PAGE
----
Parachute voters reject recall of pro-pot town leaders

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Results from votes in Palisade, Fruita, Carbondale and the region, 5A



Parachute voters have given a roundabout endorsement of the town’s decision to allow retail and other marijuana businesses in town, rejecting the proposed recall of three elected officials who support that move and choosing against electing a leader of the recall effort to the town council.

Voters turned down the recall of Mayor Roy McClung and trustees Tom Rugaard and Timothy Olk, town clerk Denise Chiaretta said.

They elected John Loschke, Juanita Williams, Travis Sproles and Fred Andersen as trustees. Pam Jarrett, a leader in the recall effort who initiated it due to her opposition to allowing marijuana sales in Parachute, failed to win election to the council.

Loschke and Williams are incumbents who support the town’s decision to open its doors to marijuana businesses as a means of diversifying the economy and boosting tax revenues following the area’s crash in natural gas development.

Sproles also is an incumbent but has voted against some specific marijuana business proposals.

Andersen is not currently a trustee but reportedly backs the town’s welcoming of the marijuana industry to Parachute.

Voters decided 144-57 against recalling McClung, 152-56 against recalling Olk and 154-59 against recalling Rugaard.

Sproles got the most votes for trustee (144), followed by Andersen (133), Williams and Loschke (127 each), and Jarrett (64).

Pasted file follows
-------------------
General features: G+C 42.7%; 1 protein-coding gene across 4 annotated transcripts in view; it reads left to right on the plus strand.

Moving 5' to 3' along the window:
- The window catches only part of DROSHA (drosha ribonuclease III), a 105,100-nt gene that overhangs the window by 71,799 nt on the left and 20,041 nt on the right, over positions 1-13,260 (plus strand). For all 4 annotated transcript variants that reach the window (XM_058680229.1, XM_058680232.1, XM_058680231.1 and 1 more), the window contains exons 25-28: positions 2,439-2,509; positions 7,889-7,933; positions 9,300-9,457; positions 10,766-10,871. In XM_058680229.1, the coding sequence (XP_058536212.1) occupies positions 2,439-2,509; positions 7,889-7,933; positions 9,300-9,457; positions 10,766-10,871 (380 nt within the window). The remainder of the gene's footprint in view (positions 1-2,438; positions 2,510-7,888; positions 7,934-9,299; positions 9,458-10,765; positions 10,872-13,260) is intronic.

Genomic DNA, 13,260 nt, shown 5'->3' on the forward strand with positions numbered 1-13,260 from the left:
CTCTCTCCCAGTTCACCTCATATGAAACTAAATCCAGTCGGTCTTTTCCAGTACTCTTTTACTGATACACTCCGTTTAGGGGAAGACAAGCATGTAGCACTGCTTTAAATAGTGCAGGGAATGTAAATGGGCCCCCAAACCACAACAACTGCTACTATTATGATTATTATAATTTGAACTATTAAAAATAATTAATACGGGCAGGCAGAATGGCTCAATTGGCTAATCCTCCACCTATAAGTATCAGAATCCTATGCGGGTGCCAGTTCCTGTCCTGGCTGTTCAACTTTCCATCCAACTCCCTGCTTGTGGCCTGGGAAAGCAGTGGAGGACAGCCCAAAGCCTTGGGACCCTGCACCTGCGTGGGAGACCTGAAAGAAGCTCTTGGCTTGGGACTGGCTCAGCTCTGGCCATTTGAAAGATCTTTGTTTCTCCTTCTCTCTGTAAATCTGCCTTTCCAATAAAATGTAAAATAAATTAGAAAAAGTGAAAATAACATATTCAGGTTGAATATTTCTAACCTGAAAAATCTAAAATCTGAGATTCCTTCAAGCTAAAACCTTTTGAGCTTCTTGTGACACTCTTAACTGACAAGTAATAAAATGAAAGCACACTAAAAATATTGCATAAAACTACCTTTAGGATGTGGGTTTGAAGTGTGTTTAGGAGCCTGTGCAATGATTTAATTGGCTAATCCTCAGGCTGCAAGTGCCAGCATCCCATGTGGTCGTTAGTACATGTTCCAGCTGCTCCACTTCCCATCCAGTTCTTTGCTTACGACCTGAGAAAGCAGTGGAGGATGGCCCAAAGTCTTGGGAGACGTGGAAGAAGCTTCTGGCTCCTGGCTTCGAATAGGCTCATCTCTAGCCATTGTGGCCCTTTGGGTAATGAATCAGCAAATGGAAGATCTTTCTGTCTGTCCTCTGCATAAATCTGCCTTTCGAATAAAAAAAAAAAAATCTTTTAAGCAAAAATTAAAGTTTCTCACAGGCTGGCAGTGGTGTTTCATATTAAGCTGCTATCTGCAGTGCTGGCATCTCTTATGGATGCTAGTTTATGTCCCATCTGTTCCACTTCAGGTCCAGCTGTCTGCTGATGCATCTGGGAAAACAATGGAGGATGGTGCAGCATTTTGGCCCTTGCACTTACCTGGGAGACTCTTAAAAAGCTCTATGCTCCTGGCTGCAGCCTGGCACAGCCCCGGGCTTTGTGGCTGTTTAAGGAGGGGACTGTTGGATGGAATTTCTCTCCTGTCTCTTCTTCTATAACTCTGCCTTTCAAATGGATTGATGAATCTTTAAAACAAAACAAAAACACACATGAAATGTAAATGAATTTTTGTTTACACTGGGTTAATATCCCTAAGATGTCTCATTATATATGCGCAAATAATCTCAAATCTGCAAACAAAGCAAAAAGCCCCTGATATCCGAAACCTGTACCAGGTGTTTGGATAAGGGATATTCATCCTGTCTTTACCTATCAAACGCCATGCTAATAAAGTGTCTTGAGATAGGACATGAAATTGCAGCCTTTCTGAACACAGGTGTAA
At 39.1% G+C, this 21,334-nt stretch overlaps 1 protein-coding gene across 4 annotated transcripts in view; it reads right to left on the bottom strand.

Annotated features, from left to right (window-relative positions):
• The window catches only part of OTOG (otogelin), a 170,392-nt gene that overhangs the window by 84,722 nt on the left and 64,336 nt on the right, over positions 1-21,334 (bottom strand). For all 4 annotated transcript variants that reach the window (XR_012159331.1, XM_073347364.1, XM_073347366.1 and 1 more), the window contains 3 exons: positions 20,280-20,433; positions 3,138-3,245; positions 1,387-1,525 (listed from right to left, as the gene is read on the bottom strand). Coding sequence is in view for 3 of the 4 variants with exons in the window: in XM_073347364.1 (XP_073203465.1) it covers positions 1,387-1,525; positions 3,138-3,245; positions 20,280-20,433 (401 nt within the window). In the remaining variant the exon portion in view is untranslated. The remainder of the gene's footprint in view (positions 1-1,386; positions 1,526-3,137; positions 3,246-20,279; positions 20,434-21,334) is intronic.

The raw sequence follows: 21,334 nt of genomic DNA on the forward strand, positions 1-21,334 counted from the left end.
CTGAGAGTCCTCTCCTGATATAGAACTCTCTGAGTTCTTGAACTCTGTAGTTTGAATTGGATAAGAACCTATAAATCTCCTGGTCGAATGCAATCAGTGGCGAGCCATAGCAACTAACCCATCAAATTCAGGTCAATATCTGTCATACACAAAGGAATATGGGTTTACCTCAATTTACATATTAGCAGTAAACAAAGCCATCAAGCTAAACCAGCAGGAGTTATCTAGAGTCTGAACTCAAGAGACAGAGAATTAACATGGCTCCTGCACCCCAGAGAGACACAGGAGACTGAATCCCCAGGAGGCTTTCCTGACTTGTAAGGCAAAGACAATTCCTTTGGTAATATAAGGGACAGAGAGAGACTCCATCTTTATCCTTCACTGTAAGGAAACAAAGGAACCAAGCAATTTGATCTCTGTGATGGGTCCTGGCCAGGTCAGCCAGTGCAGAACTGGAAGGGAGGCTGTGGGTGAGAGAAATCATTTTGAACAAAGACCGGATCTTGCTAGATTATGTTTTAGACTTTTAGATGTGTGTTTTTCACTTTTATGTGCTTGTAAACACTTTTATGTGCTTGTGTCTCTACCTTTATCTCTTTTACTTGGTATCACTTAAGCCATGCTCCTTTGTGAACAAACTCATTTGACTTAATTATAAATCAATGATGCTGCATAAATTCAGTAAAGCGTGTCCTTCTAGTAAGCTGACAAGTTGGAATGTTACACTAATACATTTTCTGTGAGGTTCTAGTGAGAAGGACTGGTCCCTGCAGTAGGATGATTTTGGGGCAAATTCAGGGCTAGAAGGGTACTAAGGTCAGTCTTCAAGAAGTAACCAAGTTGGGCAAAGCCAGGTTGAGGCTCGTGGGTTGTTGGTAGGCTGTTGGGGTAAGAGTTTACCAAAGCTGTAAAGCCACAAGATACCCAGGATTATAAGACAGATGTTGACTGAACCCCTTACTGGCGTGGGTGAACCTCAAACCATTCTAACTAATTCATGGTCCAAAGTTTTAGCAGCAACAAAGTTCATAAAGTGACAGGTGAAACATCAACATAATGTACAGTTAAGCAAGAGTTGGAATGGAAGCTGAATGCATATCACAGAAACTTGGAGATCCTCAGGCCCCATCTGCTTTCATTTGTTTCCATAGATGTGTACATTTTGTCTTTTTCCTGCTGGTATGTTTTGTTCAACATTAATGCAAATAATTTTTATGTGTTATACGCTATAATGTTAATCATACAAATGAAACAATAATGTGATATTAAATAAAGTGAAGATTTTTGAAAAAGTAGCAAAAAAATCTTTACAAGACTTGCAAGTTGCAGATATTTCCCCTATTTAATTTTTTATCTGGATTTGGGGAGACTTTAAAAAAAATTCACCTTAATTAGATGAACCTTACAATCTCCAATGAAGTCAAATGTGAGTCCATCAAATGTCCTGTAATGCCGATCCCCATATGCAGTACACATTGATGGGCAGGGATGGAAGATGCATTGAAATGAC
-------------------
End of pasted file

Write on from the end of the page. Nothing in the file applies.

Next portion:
Parachute voters this fall also will vote on a citizens initiative on whether to repeal the town’s decision allowing marijuana businesses into Parachute.

Said McClung, “I think it’s pretty telling that the population in general is in support of what the current board is doing. They see it’s an issue that is more than just marijuana — it’s the future of the town.”

Voters last fall also approved an excise tax on marijuana grow operations. McClung said he doesn’t see any reason why voters won’t reject the citizens initiative in November given the outcome of the last two elections, “but of course that’s why we have the election.”

He said that while he wasn’t happy to be subject to a recall vote, he’s been glad to see less apathy about town government and more people coming to meetings and getting involved.

He added, “I’m just glad that the town has seen the effort that the current board, the current administration has made, and they have enough faith in us to continue the work we have done.”

Jarrett said from the beginning she’s said that whatever happened, she would be glad if residents got the chance to vote, and she was glad there was a good voter turnout and people had their say. She said of the outcome, “it’s not going to decrease my wanting to do good things for the community. We’ll still be working for some good things for the community.”

As for how the November vote may go, she said that, again, the important thing will be people will get to weigh in on the marijuana issue.

“I just want the people to be able to speak, and if by then, if the townspeople are convinced that this is a good thing, that they want it in the community, then that’s what they will vote for,” she said.


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